The eponymous daily newspaper of the ruling party "Yeni Azerbaijan" claims that the solution to the conflict between Azerbaijan and Armenia over Upper Karabakh depends on Russia's position. The paper's commentator does not believe that Russia is interested in resolving that conflict in the near future. The lack of stability in the Caucasus facilitates Russia's efforts to preserve its influence in the region.
The opposition newspaper "Hurriyyet" writes that the OSCE Minsk Group co-chairmen are waiting for "X" day in Azerbaijan [meaning the death of President Heidar Aliev]. The mediators' renewed activity is connected with the anticipated imminent change of power in Azerbaijan and their goal is to prevent the violation of stability in the region, the paper notes.
Commenting on the most recent stage of Karabakh talks, the independent paper "Uch nogte" pointed out that a peace agreement will not be achieved either during the Geneva meeting or during the following round of negotiations. According to the paper, the Karabakh dispute can be solved only by military force.
The independent newspaper "Zerkalo" considers the events taking place in the region depend on the interests of the super-powers. Mutually contradictory statements by the co-chairmen show that Moscow and Washington have not achieved an agreement in their competition for influence in the South Caucasus. The paper suggests the forthcoming meeting between the Russian and U.S. presidents in Slovenia will play a decisive role in resolving the Karabakh conflict. The paper notes the increased efforts by the U.S. to resolve the conflict, adding that the U.S. is waiting for Baku and Yerevan to sign a peace deal to solve their economic problems. The "Zerkalo" commentator added that the White House is attempting to weaken Iran's influence on Armenia and Azerbaijan.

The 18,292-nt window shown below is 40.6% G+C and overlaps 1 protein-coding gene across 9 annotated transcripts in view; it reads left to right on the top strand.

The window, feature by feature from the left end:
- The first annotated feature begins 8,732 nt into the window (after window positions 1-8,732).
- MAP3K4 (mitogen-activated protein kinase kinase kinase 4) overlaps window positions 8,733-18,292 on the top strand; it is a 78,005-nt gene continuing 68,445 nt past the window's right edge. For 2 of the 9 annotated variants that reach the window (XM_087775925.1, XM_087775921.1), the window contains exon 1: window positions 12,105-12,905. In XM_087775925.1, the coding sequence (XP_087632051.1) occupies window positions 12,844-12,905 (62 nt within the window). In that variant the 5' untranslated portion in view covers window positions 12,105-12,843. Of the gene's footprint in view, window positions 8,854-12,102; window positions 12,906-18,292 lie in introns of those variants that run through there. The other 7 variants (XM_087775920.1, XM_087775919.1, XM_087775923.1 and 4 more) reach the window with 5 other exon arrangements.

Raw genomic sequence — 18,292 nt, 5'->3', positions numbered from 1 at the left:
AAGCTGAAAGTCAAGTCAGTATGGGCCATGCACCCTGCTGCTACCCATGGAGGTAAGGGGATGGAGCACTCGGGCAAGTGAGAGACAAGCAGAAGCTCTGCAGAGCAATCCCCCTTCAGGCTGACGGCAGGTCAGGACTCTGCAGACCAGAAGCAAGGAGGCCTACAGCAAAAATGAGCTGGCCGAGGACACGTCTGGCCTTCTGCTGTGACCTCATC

The creation of the Public Unit consisting of Azerbaijanis born in Armenia is another main theme in the Azerbaijani press. The independent paper "Alternative" describes the creation of the Unit as one of the main events of the last week and says it shows that Azerbaijanis from Armenia are again becoming politically active. According to the paper, the new Unit is created to replace Agridag, the first organization of western Azerbaijanis. Another reason for the creation of the society of Western Azerbaijanis is connected with the ongoing structural reforms within the government as a result of which some high ranking officials originally from Armenia have retired. The paper notes that the new organization was created at a time when President Aliev's son Ilham started his first steps as politician, and does not rule out the new Unit of Western Azerbaijanis will issue statements expressing support for Ilham Aliev.
The independent newspaper "Uch nogte" writes that the Society of Western Azerbaijanis was created at the initiative of presidential administration head Ramiz Mekhdiyev. (The term Western Azerbaijanis means Azerbaijanis who left Armenia in various periods of history). The paper suggests that creation of the new society is a political step taken with a view to developments after Aliev's departure from power. The goal of the new society, according to the paper, is to out-maneuver Health Minister Ali Insanov, who is the chairman of Agridag (the Turkish name for Mount Ararat) society and who is considered a rival to Ramiz Mehdiyev. The Agridag society was created by Western Azerbaijanis in 1993.